A RECORD 506 men and women were depending on emergency accommodation in Cork during the last calendar week of October, according to the latest figures.
The Department of Housing, Heritage and Local Government, said that the number of adults depending on emergency accommodation in Cork in October increased by five per cent compared to September and increased by 15 per cent in twelve months. There was a 12 per cent increase in the number of men, women and children depending on emergency accommodation in Cork and Kerry during October, increasing to 756 people. Some 164 children were living in emergency accommodation in the South West region, in October.
Cork Simon’s Paul Sheehan said the Department’s figures reflect the demand for emergency beds at the Community’s emergency accommodation on Anderson’s Quay.
“It’s alarming to see record numbers of people depending on emergency accommodation in Cork so early in the einter season, but it’s not surprising – the pressure has been building slowly for months. It’s hard to see that pressure easing any time soon,” said Mr Sheehan. “An average of 75 people per night were depending on an emergency bed at our emergency accommodation during October. That’s well beyond anything we have seen in over 50 years in Cork.”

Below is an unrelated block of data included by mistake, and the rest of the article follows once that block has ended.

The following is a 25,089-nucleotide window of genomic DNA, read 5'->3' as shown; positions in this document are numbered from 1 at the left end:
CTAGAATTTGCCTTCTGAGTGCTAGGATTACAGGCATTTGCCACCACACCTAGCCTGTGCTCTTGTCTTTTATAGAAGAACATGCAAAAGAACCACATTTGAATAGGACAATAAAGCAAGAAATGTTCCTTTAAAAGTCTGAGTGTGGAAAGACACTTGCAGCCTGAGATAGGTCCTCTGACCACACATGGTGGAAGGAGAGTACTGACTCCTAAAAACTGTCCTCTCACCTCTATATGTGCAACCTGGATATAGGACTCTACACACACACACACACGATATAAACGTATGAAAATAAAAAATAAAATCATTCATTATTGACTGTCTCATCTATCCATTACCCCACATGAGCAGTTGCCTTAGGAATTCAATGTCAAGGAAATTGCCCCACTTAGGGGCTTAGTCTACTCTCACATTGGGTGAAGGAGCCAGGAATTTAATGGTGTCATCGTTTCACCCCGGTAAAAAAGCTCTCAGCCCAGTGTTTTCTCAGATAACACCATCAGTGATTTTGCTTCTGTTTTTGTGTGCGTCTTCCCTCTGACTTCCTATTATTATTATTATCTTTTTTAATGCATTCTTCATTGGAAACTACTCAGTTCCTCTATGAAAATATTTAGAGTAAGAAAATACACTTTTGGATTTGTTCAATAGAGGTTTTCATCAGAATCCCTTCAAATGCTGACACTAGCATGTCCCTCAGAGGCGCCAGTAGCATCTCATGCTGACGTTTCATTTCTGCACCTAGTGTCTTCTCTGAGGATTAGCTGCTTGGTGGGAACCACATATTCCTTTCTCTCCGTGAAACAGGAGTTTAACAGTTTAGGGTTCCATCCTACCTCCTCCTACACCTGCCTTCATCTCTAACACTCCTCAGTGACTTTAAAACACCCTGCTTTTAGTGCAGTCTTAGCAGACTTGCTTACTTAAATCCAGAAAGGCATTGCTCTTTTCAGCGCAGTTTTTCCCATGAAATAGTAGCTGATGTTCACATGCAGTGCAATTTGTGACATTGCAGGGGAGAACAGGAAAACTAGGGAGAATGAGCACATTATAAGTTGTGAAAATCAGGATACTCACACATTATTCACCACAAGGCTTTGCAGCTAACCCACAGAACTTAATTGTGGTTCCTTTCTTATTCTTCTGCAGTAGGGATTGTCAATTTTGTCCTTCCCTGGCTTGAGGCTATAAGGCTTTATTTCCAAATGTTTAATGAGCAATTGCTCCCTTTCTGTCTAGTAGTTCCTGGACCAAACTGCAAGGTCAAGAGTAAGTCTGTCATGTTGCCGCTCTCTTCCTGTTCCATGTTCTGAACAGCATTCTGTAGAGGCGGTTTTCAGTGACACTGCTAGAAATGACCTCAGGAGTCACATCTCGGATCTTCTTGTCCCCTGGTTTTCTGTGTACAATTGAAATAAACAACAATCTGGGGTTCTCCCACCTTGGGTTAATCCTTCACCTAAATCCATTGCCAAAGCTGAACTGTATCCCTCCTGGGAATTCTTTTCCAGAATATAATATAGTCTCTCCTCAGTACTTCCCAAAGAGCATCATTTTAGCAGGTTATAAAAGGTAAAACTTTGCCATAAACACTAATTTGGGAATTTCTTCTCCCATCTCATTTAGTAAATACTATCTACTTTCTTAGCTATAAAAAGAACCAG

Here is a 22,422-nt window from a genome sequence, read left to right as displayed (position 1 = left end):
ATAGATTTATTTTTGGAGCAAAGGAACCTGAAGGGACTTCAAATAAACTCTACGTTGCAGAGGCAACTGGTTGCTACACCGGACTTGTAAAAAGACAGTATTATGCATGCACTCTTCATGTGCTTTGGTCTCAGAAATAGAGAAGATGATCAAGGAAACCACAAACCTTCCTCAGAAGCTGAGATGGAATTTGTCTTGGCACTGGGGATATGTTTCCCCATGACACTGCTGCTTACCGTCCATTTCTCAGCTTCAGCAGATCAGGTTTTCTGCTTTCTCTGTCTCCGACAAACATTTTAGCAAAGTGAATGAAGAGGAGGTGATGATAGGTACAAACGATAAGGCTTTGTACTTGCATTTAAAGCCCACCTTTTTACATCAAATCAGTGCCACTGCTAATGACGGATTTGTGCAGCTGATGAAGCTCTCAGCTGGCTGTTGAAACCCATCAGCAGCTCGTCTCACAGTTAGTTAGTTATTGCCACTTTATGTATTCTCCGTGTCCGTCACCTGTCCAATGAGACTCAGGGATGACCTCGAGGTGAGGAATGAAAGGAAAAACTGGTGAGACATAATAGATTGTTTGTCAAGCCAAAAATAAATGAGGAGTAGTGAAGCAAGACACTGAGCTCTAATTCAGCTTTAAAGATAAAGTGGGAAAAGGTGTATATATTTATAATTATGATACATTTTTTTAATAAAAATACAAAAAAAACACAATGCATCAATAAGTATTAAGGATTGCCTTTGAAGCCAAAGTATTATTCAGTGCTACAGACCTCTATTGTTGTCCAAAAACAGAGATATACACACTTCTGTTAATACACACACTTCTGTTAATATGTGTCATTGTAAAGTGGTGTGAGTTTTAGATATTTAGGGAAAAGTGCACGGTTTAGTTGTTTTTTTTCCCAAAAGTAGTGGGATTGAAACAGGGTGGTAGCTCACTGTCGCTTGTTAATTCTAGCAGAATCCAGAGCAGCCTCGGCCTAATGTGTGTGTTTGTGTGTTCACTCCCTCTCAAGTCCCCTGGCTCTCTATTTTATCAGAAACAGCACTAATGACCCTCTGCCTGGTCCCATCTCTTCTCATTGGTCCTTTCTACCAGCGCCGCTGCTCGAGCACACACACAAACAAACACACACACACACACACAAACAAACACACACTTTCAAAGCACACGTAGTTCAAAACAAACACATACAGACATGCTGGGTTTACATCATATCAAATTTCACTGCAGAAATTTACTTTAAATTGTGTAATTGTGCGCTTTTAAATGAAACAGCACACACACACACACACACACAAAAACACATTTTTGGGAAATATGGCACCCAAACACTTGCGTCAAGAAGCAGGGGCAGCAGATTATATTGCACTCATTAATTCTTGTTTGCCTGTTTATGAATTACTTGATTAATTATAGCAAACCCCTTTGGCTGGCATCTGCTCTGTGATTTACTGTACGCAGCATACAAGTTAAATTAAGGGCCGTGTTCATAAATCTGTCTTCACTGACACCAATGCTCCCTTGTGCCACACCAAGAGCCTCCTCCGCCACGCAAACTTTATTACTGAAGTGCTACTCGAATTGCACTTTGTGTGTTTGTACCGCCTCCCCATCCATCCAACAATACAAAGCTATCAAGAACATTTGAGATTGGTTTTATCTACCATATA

Cork Simon believes the latest figures from the Department confirm the need for the recently introduced moratorium on evictions.
"The temporary moratorium is likely to help," Mr Sheehan said. "We saw how effective it was during Covid. But it’s a temporary measure, until March 2023. It will be meaningless unless the Government takes the opportunity to get supply back into the housing market.”
Mr Sheehan said he believes there’s no better time to get as many of the 166,000 vacant homes around the country into the public housing stock as quickly as possible. The tenant-in-situ purchase scheme could also be ramped-up – a scheme where properties are taken into State ownership in cases where the owner is selling-up and leaving the private rented market.
“Without urgent measures to increase housing supply, we’re likely to see the number of men, women and children being pushed into homelessness increase further when the moratorium on evictions is lifted next March, as happened after Covid," he said. "We need much more than breathing space. No one wants their child to grow up into homeless on Christmas Day, but unfortunately, it’s looking like well over 500 sons and daughters will be facing into that trauma here in Cork this Christmas. It’s in our gift to help end it. It will require creative approaches, urgency and a shared belief that everyone who calls Cork home should have a home."
Socialist Party TD Mick Barry said, "it's a real sign of the Government's failure on housing that 500 adults are in emergency accommodation in Cork city and county for the first time. The Government fell short of their targets for social housing by 5000 houses last year - this is what happens when Governments fail so badly on that front."